Wednesday, 17 June 2015

The Secret World of Lego

Identity protection
So secret in fact that Lego don't really give anything away. They close doors in the film crew's faces and shutter up windows in the background of outside shots. They hold pretend meetings in front of the camera because they have already made all the real decisions behind it. Employees being interviewed politely refuse to answer questions about their work. 

But you do get to see what's for lunch in the canteen. Food is coded by big bricks in traffic light colours according to its nutritional value. 

High cholesterol lunch

There is a lot of talk about "family". They try not to sound too EastEnders about it though.

There is also the Lego archive, which looks just like a dusty books archive with those doors operated by a wheel that could squish you against the shelves, only inside are all the boxes of Lego you might have owned in the 1970s, if you were lucky.

We see some bricks being made. And someone measuring them under a microscope. If a brick is out of size by more than 4 one thousands of a millimetre, it is rejected by the scrutiny committee.

There is a very weird new office in London, called a Hub, where nobody has their own desk and if you sit at one you have to move on within 90 minutes or a lady gives you a "No Camping" notice which has a picture of a VW bus on it. But the Hub does have a Pub Club. A Hub Pub Club. Which is more London Binge Drinking than Danish Family Values.

Meanwhile, some hopeful new recruits are going through an interview and selection process for a job as a set designer. They have to build a lot of Lego, as you might expect. These are hard-core geeks. Someone asks what children enjoy and play with today and how they can bring that about in Lego. The potential recruits look blank. They clearly haven't got a clue about children today. They haven't seen one since they left school. They've been too busy sitting at home building models.

You don't get to see any kids on the programme either. Only the Adult Fans Of Lego, or AFOLs. The sort of people who stay up all night building complicated models of Georgian Town Houses or Aircraft Carriers. One is trying to start up a connoisseur's magazine called Bricks Culture, and the folks in Billund agree to endorse it. Another has got Lego to buy his bird models, which are rather lovely but sell for £51 a set in Hamleys. But his 1% royalty cheque is apparently enough to buy him a car or a nice holiday so more than a few people must think they are worth that.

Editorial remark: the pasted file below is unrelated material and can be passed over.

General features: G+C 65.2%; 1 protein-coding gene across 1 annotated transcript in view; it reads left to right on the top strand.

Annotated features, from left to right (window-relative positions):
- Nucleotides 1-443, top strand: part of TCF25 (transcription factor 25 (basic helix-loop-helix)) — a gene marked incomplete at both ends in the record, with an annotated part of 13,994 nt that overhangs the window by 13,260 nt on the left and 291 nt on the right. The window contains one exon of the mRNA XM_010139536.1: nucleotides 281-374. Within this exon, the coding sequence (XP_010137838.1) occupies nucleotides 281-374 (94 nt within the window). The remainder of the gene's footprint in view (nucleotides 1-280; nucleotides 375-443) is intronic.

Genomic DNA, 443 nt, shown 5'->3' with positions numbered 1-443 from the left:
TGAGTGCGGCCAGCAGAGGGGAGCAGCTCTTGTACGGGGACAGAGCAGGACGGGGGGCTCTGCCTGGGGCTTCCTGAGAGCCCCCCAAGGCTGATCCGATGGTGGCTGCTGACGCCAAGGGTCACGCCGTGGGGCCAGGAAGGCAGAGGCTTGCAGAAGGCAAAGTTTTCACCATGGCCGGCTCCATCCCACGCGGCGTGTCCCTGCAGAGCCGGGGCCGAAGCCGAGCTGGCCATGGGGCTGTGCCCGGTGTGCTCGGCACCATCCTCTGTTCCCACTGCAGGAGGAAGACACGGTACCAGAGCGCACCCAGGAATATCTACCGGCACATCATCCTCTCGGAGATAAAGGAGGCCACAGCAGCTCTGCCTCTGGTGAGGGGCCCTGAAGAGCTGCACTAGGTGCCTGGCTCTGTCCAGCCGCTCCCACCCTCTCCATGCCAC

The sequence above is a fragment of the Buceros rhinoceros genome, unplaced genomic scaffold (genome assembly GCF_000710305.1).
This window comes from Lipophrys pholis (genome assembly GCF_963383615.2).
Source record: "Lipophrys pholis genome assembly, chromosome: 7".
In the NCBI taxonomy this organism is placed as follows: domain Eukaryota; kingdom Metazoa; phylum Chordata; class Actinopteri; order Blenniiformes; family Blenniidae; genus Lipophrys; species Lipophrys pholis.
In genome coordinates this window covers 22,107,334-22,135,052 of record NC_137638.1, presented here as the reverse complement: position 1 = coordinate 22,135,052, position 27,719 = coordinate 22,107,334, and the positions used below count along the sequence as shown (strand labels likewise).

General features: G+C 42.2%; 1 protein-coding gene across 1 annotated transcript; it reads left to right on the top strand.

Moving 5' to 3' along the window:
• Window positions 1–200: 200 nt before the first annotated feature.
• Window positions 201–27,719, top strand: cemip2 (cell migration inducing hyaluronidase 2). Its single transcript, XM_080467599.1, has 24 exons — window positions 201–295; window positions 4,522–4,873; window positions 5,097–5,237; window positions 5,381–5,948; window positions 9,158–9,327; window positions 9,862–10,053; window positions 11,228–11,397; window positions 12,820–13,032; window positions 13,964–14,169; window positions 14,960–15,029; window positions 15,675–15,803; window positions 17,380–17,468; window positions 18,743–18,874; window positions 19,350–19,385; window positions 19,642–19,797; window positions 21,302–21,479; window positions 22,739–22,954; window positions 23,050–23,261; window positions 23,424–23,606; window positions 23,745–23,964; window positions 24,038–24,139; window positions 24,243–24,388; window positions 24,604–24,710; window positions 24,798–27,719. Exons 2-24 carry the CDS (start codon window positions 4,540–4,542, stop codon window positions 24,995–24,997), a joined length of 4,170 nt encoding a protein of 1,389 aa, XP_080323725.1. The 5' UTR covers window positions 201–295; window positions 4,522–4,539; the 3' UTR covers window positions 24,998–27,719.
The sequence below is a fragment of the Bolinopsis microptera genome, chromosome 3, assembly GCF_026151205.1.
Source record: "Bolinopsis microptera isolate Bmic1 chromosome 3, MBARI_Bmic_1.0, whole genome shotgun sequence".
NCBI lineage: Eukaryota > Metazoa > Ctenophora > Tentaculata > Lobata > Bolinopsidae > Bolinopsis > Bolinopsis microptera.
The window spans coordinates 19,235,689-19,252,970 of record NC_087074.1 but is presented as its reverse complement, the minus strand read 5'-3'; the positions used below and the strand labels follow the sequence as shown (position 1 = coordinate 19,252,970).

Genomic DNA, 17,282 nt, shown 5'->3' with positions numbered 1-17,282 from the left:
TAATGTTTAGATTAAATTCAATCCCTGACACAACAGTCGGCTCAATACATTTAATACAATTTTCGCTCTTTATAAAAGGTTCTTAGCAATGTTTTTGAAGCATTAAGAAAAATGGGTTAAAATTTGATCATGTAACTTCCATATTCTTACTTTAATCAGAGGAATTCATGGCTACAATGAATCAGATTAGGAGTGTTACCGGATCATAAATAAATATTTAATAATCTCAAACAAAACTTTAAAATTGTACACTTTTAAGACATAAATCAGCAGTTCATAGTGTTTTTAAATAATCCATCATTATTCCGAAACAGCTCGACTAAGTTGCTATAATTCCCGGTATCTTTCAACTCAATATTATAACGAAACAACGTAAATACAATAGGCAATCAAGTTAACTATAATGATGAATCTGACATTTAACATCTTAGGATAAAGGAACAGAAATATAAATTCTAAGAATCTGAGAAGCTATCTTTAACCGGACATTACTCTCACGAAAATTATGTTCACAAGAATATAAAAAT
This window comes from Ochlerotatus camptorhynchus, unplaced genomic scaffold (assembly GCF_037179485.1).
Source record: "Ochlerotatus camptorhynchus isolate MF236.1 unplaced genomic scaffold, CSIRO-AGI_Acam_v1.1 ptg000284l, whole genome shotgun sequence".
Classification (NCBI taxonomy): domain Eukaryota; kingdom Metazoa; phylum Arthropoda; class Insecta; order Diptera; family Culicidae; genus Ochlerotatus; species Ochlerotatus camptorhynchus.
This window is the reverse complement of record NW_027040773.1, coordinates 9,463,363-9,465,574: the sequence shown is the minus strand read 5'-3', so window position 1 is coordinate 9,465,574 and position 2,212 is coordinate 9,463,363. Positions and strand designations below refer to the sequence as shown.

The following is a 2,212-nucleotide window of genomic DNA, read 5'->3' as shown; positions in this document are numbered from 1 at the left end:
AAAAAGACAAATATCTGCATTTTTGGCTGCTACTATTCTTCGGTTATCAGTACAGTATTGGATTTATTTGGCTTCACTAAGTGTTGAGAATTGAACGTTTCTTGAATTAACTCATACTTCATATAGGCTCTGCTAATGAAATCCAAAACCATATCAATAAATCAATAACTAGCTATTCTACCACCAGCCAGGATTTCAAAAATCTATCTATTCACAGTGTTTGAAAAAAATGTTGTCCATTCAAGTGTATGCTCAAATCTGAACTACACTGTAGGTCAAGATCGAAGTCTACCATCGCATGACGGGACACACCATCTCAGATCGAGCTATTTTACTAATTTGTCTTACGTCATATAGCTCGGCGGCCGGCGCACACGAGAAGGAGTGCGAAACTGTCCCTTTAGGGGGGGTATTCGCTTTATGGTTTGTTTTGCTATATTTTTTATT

He may spend his holiday at Legoland for all I know. I went to the original one in Billund when I was 17, a long time before I had my own child. It was great, needless to say. It put my own Lego building attempts to utter shame. My brother and I once wanted to open up our own Legoland attraction. But as we only had one box of the stuff plus a train set between us and would have had to open it in my brother's bedroom, we didn't get very far with our plan.

Copenhagen at Legoland
Now it's time to rediscover Lego with our daughter. How things have changed. Now it's all sets that resemble Playmobil and the bricks are tiny. Our girl just wants the finished product like it looks on the box (and immediately too), and hasn't yet understood the creative potential of it all. 

Daddy has his boyhood Lego in a big box retrieved from his parents' attic, but it's outfacingly jumbled up. Somewhere in there is a double decker bus, a train set, several lunar landing modules and a lot of bricks that his older brother has scrawled "Iron Maiden" all over from when he recreated one of their concerts in Lego. But we have so far never got beyond the top few inches of the box.

There is now a Legoland in the UK of course, on top of where Windsor Safari Park was when I was a girl. But our daughter hasn't found out about it yet. And I suspect that she won't for a while. A trip to the tiny Lego shop in Leeds usually sets us back financially far enough. We haven't saved up enough for the big guns yet.

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